“Given Walmart’s sales of $422 billion, we think Mr. Simon has a good idea of what’s in the pipeline,” said Newman.

To be sure, the BLS argues that the changes it has made over the last three decades more accurately reflect a true change in the cost of living. For example, in response to its hedonic adjustments, the BLS web site states, “to measure price change accurately, the CPI must be able to distinguish the portion of price change due to this quality change.

Still, going by recent strong comments from Federal Reserve officials, even members of the central bank must believe inflation is being underreported. Dallas Federal Reserve President Richard Fisher said in a speech last week that the central bank was reaching a “tipping point” as far as changing its policy so it can react to inflation. Maybe Fisher stumbled across Shadowstats.com. The voting member did, after all, mention Volcker in the same speech.

“The need to break the back of that (budgetary debt) spiral is as dire now as was the need for Paul Volcker to break the back of inflation in the 1980s,” said Fisher on April 8th. “As a result of his steadfast determination to press on with exorcising inflation, Mr. Volcker is today among the most respected living Americans and widely considered an exemplar for public servants worldwide.”

Written by David Frederick

April 13, 2011 at 2:09 PM

Faux job numbers could lead to real trouble

Here is a VERY interesting article regarding the manipulation of the U.S. Job numbers and the potential consequences of publishing false numbers. Check it out. I have placed the article here for you to read. Something worth considering. Especially if you have an interest in what the Fed does with interest rates.


Faux Job Numbers Could Lead To Real Trouble


Last Updated: 12:54 AM, April 12, 2011

Posted: 12:00 AM, April 12, 2011

Deception is a dangerous thing. You never really know when a lie may turn on you.

Take, for instance, the Labor Department’s annual springtime boost in the faux jobs market. While it’s nice that the government thinks there is an employment boom coming, this won’t be a good development if that boom turns out to be imaginary yet still causes the Federal Reserve to prematurely tighten credit conditions.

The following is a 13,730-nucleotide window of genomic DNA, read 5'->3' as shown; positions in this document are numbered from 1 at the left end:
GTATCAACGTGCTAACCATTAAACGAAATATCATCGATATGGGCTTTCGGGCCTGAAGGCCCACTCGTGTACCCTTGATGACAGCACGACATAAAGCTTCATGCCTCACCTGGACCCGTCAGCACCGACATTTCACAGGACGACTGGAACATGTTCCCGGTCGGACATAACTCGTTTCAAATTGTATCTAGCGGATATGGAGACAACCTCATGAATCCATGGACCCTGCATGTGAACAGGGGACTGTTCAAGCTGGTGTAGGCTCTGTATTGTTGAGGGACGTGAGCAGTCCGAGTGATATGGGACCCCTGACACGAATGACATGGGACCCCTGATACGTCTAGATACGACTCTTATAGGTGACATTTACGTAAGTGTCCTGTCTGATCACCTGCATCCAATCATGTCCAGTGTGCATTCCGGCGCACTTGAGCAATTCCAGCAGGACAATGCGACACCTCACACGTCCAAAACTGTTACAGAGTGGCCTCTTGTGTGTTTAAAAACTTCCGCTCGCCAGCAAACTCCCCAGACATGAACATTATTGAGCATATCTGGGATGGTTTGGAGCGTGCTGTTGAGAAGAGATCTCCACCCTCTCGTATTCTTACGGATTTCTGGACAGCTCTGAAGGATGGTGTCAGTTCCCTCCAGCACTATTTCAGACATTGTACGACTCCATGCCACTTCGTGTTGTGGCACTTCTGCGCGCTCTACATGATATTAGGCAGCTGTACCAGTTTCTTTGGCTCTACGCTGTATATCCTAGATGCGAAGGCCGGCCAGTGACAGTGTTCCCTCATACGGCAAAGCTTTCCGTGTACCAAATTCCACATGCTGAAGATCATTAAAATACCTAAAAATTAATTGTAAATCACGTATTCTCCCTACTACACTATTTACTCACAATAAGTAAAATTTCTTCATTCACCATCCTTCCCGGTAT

Let’s start from the beginning.

Early this month Labor reported that 216,000 new jobs were created in March. It was better than Wall Street expected.

But the figure included 117,000 jobs that the department thinks, but can’t prove, were created by newly formed companies that might not even exist. In fact, the department is getting so optimistic about the labor market that it increased this imaginary job count from just 81,000 in March, 2010.

As I’ve been telling you for months, the spring always causes the Labor Department to goose its job-creation numbers. And maybe sometime in the future this process will be warranted. But during 2009 and 2010 these springtime assumptions — which are officially called the Birth/Death Model by Labor — led to major errors in the annual job count.

The next three months should be doozies. In April 2010, the Labor Department guessed that 188,000 jobs were created by these newly formed, maybe nonexistent companies; last May’s total job number was jacked up by a 215,000 guess, and June got an artificial boost of 147,000 jobs.

This year, Labor will likely be inserting even bigger faux job totals for each of those three months. In other words, you still might not be able to get a job in the real world, but there should be plenty of fake jobs for the newspapers to write about and the politicians to brag about in speeches. Why should you care?